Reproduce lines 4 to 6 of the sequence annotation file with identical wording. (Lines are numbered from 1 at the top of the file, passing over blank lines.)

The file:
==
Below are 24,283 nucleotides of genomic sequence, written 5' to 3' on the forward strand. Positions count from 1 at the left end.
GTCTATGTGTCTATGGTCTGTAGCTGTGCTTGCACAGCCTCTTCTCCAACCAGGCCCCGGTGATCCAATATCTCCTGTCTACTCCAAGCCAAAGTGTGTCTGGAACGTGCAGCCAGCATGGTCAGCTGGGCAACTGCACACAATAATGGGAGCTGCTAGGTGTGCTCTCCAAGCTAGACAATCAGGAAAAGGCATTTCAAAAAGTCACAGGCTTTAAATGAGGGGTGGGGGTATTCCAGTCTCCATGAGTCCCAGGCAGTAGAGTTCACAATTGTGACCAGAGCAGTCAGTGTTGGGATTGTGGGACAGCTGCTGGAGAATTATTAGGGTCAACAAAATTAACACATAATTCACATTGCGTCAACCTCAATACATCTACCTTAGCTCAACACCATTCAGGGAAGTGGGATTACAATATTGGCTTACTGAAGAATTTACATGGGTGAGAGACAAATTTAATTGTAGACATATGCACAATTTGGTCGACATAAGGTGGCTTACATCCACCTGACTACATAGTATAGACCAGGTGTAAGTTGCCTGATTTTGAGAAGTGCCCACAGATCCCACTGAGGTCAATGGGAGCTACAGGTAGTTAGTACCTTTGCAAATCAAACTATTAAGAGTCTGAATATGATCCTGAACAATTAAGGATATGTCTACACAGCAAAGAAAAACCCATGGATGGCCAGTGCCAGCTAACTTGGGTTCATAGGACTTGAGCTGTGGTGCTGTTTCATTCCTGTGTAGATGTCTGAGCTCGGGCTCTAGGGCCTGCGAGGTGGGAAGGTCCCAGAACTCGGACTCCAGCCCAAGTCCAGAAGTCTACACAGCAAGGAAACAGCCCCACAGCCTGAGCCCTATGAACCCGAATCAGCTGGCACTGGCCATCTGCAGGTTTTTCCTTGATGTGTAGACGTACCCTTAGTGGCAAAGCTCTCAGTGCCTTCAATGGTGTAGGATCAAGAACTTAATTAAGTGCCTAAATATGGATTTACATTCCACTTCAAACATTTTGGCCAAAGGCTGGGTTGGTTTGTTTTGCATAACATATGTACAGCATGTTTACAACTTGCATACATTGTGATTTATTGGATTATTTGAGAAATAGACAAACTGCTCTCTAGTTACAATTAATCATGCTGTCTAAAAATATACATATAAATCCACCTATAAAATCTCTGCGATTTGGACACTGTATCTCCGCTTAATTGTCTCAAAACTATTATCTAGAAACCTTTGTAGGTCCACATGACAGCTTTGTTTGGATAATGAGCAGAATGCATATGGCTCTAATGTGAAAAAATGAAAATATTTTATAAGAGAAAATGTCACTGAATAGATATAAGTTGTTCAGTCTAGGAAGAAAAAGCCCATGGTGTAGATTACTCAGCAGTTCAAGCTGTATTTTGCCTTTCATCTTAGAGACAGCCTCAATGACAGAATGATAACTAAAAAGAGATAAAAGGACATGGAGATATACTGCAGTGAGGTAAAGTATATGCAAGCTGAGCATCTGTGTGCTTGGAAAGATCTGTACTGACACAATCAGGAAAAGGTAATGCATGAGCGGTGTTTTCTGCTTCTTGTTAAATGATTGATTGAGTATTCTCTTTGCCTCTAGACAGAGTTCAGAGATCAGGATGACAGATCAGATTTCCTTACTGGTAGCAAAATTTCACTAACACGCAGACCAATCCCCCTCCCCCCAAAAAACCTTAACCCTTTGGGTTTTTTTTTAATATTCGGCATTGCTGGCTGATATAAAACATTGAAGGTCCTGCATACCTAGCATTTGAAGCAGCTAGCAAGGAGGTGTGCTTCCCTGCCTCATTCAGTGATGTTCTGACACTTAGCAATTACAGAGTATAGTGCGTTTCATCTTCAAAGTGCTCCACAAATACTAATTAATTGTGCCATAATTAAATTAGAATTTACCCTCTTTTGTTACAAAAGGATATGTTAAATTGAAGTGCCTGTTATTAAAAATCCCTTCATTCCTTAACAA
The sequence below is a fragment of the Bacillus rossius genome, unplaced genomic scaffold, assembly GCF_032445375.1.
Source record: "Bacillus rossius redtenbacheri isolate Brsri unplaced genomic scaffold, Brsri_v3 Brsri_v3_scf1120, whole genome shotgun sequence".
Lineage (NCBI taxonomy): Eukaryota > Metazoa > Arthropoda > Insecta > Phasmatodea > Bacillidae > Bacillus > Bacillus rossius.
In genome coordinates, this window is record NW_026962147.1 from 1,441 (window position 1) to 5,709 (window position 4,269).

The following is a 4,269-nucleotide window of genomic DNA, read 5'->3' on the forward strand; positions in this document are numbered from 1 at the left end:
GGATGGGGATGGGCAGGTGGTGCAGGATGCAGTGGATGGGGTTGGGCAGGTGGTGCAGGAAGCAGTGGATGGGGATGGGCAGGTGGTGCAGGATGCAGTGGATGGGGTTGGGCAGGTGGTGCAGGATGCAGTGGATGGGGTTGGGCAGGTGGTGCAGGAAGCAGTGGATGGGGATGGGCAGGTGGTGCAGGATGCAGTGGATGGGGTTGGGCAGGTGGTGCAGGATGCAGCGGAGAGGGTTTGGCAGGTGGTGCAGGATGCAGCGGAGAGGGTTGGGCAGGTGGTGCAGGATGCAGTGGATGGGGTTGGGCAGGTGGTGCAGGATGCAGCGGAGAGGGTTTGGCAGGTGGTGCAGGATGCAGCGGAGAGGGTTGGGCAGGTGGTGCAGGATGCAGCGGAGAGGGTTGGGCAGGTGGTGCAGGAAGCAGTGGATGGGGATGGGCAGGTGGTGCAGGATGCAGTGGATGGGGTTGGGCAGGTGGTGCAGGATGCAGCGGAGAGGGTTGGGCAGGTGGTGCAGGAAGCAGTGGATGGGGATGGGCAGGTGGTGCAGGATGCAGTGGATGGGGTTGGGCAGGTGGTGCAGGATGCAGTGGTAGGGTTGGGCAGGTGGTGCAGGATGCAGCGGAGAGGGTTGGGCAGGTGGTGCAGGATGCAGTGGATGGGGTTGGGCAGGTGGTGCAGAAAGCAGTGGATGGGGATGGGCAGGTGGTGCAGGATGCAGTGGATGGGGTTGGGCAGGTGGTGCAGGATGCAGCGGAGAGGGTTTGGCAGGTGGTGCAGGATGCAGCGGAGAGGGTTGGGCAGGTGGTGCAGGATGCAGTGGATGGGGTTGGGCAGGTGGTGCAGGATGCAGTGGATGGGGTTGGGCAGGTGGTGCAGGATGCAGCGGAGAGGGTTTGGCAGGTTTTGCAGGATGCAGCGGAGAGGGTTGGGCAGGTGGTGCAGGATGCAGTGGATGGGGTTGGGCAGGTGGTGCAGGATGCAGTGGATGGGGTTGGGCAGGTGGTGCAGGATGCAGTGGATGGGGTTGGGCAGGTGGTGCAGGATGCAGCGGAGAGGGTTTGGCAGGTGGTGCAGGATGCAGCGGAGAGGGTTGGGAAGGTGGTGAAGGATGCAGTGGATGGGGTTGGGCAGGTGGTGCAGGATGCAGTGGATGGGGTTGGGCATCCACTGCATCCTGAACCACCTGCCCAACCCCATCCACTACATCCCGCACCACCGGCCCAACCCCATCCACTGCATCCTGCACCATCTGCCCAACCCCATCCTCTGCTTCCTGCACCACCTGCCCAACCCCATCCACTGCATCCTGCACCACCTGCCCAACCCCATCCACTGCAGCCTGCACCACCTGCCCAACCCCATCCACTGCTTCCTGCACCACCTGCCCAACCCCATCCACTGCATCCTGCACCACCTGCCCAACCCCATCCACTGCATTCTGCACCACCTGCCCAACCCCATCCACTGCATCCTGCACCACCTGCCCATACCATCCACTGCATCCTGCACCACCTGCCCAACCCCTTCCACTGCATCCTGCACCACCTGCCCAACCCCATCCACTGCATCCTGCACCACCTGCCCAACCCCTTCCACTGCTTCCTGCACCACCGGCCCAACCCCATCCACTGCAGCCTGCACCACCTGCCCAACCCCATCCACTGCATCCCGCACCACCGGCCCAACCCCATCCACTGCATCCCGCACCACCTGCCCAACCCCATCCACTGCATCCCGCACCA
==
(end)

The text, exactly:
Source record: "Bacillus rossius redtenbacheri isolate Brsri unplaced genomic scaffold, Brsri_v3 Brsri_v3_scf1120, whole genome shotgun sequence".
Lineage (NCBI taxonomy): Eukaryota > Metazoa > Arthropoda > Insecta > Phasmatodea > Bacillidae > Bacillus > Bacillus rossius.
In genome coordinates, this window is record NW_026962147.1 from 1,441 (window position 1) to 5,709 (window position 4,269).